That years of research back this approach and that other wealthy nations around the world have successfully tried it for decades shows just how far behind the U.S. is in its approach to drugs.
Consider needle exchanges, where people can get new syringes for drug use and discard used needles. These have been legally operating in parts of the U.S. since at least the 1980s with proven track records. Yet much of America remains reluctant to allow needle exchanges at all.
A needle exchange program, based on the empirical evidence vetted separately by Johns Hopkins researchers, the World Health Organization, and the Centers for Disease Control and Prevention, should be one of the least controversial ideas in public health. For decades, studies have repeatedly found that needle exchanges help prevent the spread of diseases, such as HIV and hepatitis C, that can spread through used syringes, while not increasing overall drug use.
Yet in Lawrence County, Indiana, officials decided to end their program. That wasn't due to any new scientific evidence. Instead, it seemed to be due to a wrong view that addiction is a moral failure rather than a medical condition — contrary to what most major medical organizations say. County Commissioner Rodney King, who voted against the program, told NBC News, "My conclusion was that I could not support this program and be true to my principles and my beliefs." He quoted the Bible before casting his vote.
If parts of the U.S. aren't willing to accept even a needle exchange, it's hardly surprising that there's a struggle to get supervised drug consumption rooms up and running in much of the country, no matter how much evidence there now is for them.
The same applies to other policy interventions for the opioid epidemic. Naloxone is an opioid overdose antidote that can literally save lives, yet in many states it can be hard to get because it requires a prescription — a big problem when an overdose can kill someone or do serious damage in minutes. Prescription heroin programs allow people to obtain a safe source of heroin instead of street drugs that can be laced with who knows what, and there's evidence from Canada and Europe to support them — but there's no serious discussion in America about trying them here.
Even the gold standard for opioid addiction treatment remains mired by stigma and old thinking. Medications like methadone and buprenorphine are proven to help a lot of people overcome their opioid addictions, with studies showing they cut all-cause mortality among opioid addiction patients by half or more. And the medications are backed by health groups like the Centers for Disease Control and Prevention, National Institute on Drug Abuse, and World Health Organization.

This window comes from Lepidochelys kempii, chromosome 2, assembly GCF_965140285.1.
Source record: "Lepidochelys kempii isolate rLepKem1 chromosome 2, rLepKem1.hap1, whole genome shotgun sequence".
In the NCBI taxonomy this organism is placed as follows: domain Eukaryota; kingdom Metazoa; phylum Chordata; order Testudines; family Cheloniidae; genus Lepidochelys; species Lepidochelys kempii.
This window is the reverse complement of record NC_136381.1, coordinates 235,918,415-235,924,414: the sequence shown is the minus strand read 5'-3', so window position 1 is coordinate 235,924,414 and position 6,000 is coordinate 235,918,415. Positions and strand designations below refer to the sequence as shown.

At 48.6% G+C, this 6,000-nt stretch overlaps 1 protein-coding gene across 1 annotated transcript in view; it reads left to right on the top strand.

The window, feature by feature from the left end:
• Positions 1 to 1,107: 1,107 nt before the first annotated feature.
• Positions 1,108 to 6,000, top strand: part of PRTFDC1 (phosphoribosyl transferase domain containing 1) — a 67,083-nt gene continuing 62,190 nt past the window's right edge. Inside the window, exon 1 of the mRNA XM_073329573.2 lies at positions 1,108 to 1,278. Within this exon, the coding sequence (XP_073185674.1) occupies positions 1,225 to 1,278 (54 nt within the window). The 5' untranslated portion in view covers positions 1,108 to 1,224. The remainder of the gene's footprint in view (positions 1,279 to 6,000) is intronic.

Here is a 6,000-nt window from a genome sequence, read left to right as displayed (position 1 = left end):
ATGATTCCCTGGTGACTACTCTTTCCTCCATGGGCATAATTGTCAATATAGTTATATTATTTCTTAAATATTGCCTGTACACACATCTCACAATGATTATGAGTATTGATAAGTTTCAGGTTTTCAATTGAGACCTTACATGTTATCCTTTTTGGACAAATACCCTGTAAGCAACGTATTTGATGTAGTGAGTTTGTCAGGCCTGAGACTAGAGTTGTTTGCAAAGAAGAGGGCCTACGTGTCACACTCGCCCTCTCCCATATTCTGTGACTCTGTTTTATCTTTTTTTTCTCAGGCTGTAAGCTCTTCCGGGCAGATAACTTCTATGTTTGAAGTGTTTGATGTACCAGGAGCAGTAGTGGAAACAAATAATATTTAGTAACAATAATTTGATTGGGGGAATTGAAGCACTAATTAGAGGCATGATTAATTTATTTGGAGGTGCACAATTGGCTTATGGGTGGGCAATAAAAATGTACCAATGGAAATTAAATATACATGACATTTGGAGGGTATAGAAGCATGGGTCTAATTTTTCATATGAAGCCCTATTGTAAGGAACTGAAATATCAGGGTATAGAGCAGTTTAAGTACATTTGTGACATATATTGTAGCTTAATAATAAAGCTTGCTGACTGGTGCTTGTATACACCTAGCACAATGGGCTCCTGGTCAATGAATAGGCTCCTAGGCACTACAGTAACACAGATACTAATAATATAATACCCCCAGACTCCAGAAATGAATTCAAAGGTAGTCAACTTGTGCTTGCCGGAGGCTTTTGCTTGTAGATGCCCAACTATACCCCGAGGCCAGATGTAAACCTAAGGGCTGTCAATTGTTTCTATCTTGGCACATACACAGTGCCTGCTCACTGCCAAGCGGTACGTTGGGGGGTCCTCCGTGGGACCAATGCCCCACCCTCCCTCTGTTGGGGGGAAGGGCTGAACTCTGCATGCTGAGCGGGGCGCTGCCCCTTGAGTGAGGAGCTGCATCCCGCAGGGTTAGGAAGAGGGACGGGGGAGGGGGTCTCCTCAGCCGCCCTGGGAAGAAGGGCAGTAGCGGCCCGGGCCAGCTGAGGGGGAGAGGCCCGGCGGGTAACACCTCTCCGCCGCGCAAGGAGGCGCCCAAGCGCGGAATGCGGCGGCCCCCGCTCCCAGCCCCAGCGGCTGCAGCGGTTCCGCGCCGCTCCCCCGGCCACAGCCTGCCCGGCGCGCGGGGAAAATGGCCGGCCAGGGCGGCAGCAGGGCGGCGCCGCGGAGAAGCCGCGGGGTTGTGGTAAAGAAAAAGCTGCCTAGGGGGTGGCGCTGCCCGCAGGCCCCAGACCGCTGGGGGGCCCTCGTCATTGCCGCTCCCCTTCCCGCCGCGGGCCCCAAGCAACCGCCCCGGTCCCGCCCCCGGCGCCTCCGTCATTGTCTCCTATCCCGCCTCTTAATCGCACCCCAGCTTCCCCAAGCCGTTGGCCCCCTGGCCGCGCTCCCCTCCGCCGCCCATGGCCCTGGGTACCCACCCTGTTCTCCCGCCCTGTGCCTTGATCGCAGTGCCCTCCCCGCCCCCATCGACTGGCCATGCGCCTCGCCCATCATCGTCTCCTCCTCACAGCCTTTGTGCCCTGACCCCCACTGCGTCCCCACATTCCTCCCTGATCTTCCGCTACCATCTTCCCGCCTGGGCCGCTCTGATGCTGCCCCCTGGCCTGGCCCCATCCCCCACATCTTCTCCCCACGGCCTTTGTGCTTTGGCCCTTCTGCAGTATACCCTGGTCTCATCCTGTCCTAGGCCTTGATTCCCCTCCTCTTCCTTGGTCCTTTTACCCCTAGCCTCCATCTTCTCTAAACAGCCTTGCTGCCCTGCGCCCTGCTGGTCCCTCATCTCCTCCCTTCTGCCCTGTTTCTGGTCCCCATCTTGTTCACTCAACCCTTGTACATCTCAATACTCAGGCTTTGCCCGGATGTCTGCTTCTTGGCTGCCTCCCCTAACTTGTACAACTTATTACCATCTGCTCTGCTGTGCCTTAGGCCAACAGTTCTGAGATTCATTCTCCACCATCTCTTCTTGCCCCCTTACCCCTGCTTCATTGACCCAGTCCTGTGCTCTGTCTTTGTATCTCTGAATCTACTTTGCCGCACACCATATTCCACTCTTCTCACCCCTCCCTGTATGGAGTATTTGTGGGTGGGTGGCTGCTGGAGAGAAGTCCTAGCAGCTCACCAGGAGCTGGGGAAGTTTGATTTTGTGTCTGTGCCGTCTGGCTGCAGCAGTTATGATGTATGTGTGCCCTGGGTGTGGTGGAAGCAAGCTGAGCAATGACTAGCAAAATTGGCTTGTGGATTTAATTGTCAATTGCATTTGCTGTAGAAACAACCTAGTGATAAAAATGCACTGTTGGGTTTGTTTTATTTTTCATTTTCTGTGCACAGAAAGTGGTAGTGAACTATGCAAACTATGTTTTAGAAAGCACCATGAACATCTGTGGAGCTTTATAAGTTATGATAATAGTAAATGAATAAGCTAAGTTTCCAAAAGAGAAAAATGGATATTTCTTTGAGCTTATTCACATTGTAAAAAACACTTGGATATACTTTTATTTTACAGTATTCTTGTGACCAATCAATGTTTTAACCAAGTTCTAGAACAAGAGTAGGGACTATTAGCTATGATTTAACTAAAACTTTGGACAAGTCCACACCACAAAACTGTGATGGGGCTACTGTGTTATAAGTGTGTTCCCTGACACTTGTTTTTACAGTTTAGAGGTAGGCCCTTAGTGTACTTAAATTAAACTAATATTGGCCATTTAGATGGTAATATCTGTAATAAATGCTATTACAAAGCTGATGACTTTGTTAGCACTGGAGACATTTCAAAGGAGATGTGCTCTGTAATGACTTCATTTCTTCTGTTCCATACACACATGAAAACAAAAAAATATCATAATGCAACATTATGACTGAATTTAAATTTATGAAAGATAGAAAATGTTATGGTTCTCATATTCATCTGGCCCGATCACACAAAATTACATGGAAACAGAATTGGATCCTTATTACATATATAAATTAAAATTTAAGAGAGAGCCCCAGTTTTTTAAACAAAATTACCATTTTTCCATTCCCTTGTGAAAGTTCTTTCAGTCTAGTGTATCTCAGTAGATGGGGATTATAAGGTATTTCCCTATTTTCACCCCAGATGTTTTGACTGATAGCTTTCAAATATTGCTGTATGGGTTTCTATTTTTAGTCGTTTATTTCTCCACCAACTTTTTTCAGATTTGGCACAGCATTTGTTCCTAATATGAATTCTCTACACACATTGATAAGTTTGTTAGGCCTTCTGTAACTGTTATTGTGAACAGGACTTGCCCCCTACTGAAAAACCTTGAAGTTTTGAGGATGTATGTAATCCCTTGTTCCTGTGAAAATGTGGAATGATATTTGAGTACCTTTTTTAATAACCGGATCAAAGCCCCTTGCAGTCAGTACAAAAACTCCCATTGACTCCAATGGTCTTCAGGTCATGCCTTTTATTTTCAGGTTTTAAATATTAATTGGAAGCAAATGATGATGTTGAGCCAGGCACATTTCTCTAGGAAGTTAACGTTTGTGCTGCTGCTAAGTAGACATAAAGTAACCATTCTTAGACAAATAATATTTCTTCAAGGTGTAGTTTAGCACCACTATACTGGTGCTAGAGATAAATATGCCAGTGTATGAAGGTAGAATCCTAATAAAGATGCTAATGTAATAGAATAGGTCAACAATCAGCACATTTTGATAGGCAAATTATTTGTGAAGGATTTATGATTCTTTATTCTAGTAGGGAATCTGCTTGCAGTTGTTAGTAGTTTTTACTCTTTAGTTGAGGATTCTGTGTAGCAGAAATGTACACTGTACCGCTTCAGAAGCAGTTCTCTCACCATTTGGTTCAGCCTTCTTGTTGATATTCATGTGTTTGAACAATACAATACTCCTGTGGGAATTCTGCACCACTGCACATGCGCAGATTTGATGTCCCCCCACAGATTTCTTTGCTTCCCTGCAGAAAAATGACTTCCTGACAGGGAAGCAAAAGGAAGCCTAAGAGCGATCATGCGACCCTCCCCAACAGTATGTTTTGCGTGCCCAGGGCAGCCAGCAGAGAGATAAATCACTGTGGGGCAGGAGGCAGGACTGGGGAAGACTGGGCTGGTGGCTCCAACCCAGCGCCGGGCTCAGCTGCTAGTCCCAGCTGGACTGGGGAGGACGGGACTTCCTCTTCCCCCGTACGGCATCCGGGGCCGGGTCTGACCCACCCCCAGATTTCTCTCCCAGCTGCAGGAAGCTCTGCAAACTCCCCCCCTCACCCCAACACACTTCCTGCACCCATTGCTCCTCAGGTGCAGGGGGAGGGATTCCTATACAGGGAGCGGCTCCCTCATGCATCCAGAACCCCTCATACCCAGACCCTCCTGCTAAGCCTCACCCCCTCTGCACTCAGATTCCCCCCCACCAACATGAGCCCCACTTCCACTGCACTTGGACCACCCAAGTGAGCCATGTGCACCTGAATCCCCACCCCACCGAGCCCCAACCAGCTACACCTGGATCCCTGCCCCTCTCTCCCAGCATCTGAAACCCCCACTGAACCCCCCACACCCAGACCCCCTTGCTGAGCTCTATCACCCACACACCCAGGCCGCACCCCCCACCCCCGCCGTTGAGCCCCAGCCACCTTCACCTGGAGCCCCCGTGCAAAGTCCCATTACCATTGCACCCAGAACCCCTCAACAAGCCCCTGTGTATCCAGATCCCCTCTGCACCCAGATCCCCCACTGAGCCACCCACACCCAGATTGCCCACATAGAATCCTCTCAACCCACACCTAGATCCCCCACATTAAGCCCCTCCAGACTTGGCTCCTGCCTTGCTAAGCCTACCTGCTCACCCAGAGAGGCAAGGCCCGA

Yet it's common to see public officials and politicians malign the medications. Former Health and Human Services Secretary Tom Price, for one, argued that medications like buprenorphine are "just substituting one opioid for another."
This is a popular misconception, but it misunderstands how addiction works. The problem with addiction isn't necessarily drug use. Most Americans, after all, use all kinds of drugs — caffeine, alcohol, medication — with few problems. The problem is when that drug use begins to hurt someone's day-to-day function — by, say, putting his health at risk or leading him to steal or commit other crimes to get heroin.
Medications like buprenorphine let people with drug addiction get a handle on their drug use without such negative outcomes, stabilizing the dangers of addiction, even if the medication needs to be taken indefinitely.
This problem comes up again and again with addiction: It's not that the evidence isn't there for a policy or medical intervention, but rather that stigma and old thinking outweigh the evidence in people's minds.
"Some of it is we've had this war on drugs going on since [President Richard] Nixon," Davidson of the University of California in San Diego told me. "A huge amount of effort has gone into a particular way of dealing with drugs in society. There's a lot of institutional inertia around that. So suggesting something that, on the face of it, goes completely against what we've been trying to do for the last 40 or 50 years, people are going to push against that — particularly the people who have been doing this for years. People can be very slow to change their minds about things."
Until that changes, policy interventions that seem like common sense based on the evidence will continue to struggle to gain a foothold in the U.S. — and America will continue to fail to adopt even the bare minimum of harm reduction and treatment, much less try truly innovative ideas. So more people will die of drug overdoses that could have otherwise been prevented.